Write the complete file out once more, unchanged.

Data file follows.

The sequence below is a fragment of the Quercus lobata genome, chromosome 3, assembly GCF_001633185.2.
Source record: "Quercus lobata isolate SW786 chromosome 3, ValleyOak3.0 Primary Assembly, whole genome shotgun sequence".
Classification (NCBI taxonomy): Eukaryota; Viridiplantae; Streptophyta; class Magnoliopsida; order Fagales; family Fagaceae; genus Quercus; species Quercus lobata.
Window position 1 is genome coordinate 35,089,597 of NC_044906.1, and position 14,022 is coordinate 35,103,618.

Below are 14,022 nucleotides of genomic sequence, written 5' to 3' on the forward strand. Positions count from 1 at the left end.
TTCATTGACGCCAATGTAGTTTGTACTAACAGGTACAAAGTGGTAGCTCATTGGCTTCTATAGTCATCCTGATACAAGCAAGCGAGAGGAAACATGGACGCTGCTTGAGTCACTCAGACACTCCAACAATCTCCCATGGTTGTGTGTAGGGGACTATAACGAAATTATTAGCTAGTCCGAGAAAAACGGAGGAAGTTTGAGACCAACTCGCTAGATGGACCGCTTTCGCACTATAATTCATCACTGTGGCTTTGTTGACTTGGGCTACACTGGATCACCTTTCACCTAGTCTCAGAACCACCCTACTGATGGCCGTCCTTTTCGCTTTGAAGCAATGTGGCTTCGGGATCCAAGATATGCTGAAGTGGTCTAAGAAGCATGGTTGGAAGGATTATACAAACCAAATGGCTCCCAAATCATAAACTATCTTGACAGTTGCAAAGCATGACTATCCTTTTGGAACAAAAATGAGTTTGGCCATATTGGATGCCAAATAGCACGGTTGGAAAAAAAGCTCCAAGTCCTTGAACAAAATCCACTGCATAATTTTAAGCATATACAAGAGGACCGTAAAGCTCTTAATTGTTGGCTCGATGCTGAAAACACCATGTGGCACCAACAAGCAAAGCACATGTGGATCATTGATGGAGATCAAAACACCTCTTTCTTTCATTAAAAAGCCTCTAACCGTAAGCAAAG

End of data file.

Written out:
The sequence below is a fragment of the Quercus lobata genome, chromosome 3, assembly GCF_001633185.2.
Source record: "Quercus lobata isolate SW786 chromosome 3, ValleyOak3.0 Primary Assembly, whole genome shotgun sequence".
Classification (NCBI taxonomy): Eukaryota; Viridiplantae; Streptophyta; class Magnoliopsida; order Fagales; family Fagaceae; genus Quercus; species Quercus lobata.
Window position 1 is genome coordinate 35,089,597 of NC_044906.1, and position 14,022 is coordinate 35,103,618.

Below are 14,022 nucleotides of genomic sequence, written 5' to 3' on the forward strand. Positions count from 1 at the left end.
TTCATTGACGCCAATGTAGTTTGTACTAACAGGTACAAAGTGGTAGCTCATTGGCTTCTATAGTCATCCTGATACAAGCAAGCGAGAGGAAACATGGACGCTGCTTGAGTCACTCAGACACTCCAACAATCTCCCATGGTTGTGTGTAGGGGACTATAACGAAATTATTAGCTAGTCCGAGAAAAACGGAGGAAGTTTGAGACCAACTCGCTAGATGGACCGCTTTCGCACTATAATTCATCACTGTGGCTTTGTTGACTTGGGCTACACTGGATCACCTTTCACCTAGTCTCAGAACCACCCTACTGATGGCCGTCCTTTTCGCTTTGAAGCAATGTGGCTTCGGGATCCAAGATATGCTGAAGTGGTCTAAGAAGCATGGTTGGAAGGATTATACAAACCAAATGGCTCCCAAATCATAAACTATCTTGACAGTTGCAAAGCATGACTATCCTTTTGGAACAAAAATGAGTTTGGCCATATTGGATGCCAAATAGCACGGTTGGAAAAAAAGCTCCAAGTCCTTGAACAAAATCCACTGCATAATTTTAAGCATATACAAGAGGACCGTAAAGCTCTTAATTGTTGGCTCGATGCTGAAAACACCATGTGGCACCAACAAGCAAAGCACATGTGGATCATTGATGGAGATCAAAACACCTCTTTCTTTCATTAAAAAGCCTCTAACCGTAAGCAAAG